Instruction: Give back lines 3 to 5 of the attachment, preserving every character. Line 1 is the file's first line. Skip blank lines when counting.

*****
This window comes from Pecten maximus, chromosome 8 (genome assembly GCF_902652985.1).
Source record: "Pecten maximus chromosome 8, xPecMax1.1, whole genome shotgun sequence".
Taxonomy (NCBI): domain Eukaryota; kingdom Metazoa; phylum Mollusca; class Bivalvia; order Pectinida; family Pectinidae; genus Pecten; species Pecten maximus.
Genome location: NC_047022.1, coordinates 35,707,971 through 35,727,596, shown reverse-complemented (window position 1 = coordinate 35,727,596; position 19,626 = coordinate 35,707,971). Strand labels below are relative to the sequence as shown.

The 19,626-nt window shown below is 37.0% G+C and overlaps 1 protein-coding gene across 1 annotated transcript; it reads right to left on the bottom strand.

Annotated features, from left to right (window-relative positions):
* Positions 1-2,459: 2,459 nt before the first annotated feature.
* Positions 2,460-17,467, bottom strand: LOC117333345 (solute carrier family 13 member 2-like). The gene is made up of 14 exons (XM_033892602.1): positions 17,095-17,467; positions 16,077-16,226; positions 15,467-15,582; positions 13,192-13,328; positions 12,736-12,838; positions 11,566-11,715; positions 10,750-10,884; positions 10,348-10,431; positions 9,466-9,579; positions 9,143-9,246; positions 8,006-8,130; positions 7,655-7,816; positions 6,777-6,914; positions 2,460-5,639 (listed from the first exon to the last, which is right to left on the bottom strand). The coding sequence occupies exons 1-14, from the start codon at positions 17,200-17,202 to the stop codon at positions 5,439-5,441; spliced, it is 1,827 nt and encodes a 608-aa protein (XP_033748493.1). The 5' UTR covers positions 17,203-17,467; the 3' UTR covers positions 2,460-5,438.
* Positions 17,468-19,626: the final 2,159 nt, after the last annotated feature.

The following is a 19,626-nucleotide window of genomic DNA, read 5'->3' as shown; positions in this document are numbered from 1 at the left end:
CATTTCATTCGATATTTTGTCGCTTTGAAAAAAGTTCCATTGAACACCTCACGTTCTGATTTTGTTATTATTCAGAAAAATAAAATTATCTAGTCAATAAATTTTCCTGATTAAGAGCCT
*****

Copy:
Taxonomy (NCBI): domain Eukaryota; kingdom Metazoa; phylum Mollusca; class Bivalvia; order Pectinida; family Pectinidae; genus Pecten; species Pecten maximus.
Genome location: NC_047022.1, coordinates 35,707,971 through 35,727,596, shown reverse-complemented (window position 1 = coordinate 35,727,596; position 19,626 = coordinate 35,707,971). Strand labels below are relative to the sequence as shown.

The 19,626-nt window shown below is 37.0% G+C and overlaps 1 protein-coding gene across 1 annotated transcript; it reads right to left on the bottom strand.